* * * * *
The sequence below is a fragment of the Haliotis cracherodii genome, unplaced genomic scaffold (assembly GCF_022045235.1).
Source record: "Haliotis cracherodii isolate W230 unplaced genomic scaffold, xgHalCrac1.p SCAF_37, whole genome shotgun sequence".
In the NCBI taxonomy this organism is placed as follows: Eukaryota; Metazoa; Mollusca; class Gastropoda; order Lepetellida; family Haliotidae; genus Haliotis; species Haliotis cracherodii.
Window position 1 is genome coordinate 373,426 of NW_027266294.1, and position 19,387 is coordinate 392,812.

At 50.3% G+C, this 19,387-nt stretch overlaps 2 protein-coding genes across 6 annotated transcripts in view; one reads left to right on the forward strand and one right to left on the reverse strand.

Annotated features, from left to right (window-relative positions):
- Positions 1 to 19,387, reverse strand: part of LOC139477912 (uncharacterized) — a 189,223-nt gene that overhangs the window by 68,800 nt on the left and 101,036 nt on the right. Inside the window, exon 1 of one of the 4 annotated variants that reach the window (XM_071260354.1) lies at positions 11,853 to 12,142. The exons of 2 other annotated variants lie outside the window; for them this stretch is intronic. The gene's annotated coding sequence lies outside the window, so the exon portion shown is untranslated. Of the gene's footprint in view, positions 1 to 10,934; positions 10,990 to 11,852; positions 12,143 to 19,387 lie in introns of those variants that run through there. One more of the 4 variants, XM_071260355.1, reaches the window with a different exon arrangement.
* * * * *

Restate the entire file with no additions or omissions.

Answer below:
The sequence below is a fragment of the Haliotis cracherodii genome, unplaced genomic scaffold (assembly GCF_022045235.1).
Source record: "Haliotis cracherodii isolate W230 unplaced genomic scaffold, xgHalCrac1.p SCAF_37, whole genome shotgun sequence".
In the NCBI taxonomy this organism is placed as follows: Eukaryota; Metazoa; Mollusca; class Gastropoda; order Lepetellida; family Haliotidae; genus Haliotis; species Haliotis cracherodii.
Window position 1 is genome coordinate 373,426 of NW_027266294.1, and position 19,387 is coordinate 392,812.

At 50.3% G+C, this 19,387-nt stretch overlaps 2 protein-coding genes across 6 annotated transcripts in view; one reads left to right on the forward strand and one right to left on the reverse strand.

Annotated features, from left to right (window-relative positions):
- Positions 1 to 19,387, reverse strand: part of LOC139477912 (uncharacterized) — a 189,223-nt gene that overhangs the window by 68,800 nt on the left and 101,036 nt on the right. Inside the window, exon 1 of one of the 4 annotated variants that reach the window (XM_071260354.1) lies at positions 11,853 to 12,142. The exons of 2 other annotated variants lie outside the window; for them this stretch is intronic. The gene's annotated coding sequence lies outside the window, so the exon portion shown is untranslated. Of the gene's footprint in view, positions 1 to 10,934; positions 10,990 to 11,852; positions 12,143 to 19,387 lie in introns of those variants that run through there. One more of the 4 variants, XM_071260355.1, reaches the window with a different exon arrangement.